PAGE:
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The White House today sent the head of every federal department and agency long-awaited Open Government Directive on how agencies should increase "transparency, participation, and collaboration."
Obama requested the directive 11 months ago when he first took office and today's announcement is the administration's latest effort to increase government transparency by instructing agencies to provide information online, improve the quality of the information provided, promote a culture of open government and establish a framework to enhance openness within a set timeline.
The response from open-government groups was cautiously optimistic.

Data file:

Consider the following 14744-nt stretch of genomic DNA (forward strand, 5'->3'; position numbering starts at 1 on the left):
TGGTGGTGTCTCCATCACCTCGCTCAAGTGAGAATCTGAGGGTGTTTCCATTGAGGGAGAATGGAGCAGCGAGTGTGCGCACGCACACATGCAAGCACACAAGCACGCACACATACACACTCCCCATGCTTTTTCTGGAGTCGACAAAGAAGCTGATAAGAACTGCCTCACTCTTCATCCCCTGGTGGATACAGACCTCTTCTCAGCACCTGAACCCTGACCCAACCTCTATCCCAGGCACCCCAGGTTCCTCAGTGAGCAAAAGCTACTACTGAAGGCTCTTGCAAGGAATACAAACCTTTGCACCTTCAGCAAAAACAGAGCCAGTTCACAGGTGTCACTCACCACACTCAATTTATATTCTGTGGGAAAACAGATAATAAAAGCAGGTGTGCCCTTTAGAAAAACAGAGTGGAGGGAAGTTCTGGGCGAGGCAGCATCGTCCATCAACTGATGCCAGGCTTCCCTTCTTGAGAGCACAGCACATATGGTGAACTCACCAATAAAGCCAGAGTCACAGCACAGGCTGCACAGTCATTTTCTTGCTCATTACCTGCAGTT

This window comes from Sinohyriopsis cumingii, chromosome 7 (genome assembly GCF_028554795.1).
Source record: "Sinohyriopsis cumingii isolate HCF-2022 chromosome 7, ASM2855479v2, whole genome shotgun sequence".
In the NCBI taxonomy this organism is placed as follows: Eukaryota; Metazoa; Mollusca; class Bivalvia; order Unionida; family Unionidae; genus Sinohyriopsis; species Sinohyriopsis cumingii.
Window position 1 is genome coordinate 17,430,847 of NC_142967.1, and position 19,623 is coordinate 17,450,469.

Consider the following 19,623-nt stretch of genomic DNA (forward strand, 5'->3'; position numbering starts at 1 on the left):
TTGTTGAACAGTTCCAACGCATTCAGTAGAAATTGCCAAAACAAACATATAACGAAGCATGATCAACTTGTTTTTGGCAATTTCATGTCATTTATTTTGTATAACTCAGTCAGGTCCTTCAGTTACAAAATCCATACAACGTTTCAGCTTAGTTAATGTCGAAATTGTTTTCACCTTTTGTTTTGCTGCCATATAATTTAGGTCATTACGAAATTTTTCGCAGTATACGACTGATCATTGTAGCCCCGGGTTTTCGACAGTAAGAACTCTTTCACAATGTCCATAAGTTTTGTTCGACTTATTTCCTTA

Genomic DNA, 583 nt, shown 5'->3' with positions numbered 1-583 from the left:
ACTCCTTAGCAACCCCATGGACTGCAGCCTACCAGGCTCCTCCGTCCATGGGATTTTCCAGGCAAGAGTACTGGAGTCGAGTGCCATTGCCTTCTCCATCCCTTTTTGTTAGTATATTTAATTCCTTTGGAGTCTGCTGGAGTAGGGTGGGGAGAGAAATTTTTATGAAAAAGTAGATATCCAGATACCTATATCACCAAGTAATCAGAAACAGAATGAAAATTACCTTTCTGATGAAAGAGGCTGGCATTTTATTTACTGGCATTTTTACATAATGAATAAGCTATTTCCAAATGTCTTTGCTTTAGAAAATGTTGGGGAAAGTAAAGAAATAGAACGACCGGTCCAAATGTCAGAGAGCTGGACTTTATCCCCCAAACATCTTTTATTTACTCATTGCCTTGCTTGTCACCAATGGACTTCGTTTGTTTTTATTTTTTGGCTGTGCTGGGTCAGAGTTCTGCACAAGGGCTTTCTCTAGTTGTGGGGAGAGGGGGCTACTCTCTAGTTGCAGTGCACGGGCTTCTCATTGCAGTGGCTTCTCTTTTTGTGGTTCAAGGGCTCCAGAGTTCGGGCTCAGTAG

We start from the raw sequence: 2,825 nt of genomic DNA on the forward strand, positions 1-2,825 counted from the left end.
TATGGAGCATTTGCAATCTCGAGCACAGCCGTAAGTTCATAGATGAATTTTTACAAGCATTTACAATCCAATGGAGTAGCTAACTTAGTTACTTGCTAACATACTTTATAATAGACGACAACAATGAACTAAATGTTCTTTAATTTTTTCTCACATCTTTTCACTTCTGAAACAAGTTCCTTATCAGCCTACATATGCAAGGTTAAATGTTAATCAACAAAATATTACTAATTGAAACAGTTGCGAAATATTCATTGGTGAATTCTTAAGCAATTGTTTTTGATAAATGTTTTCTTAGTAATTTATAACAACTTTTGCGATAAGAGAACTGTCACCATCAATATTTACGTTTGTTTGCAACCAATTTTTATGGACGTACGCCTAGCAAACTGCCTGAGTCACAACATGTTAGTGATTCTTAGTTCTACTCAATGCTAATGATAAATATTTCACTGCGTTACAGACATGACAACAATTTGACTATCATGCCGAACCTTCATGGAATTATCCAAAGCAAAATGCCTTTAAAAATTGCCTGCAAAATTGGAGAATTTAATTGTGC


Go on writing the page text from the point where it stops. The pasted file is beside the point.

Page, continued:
Secrecy News called the directive a "move beyond the familiar rhetoric of openness, the directive imposes substantive new publication requirements, sets deadlines, promotes sharing of best practices, and promises further steps to come."
OMB Watch noted that "the proof is in the pudding" however, saying "[t]his first step, the instructions to the agencies, has gone well, now our work must focus on ensuring the next step, implementation by agencies, goes equally well and produces substantive change."
The Sunshine in Government Initiative called the directive more of a plan than a concrete step towards transparency, noting that as agencies begin disclosing the mandated plans it will become apparent how much openness has been achieved.
"Today the White House released a 'roadmap' for transparency, but how agencies respond is where the rubber hits the road," said Rick Blum, coordinator of the initiative in a release.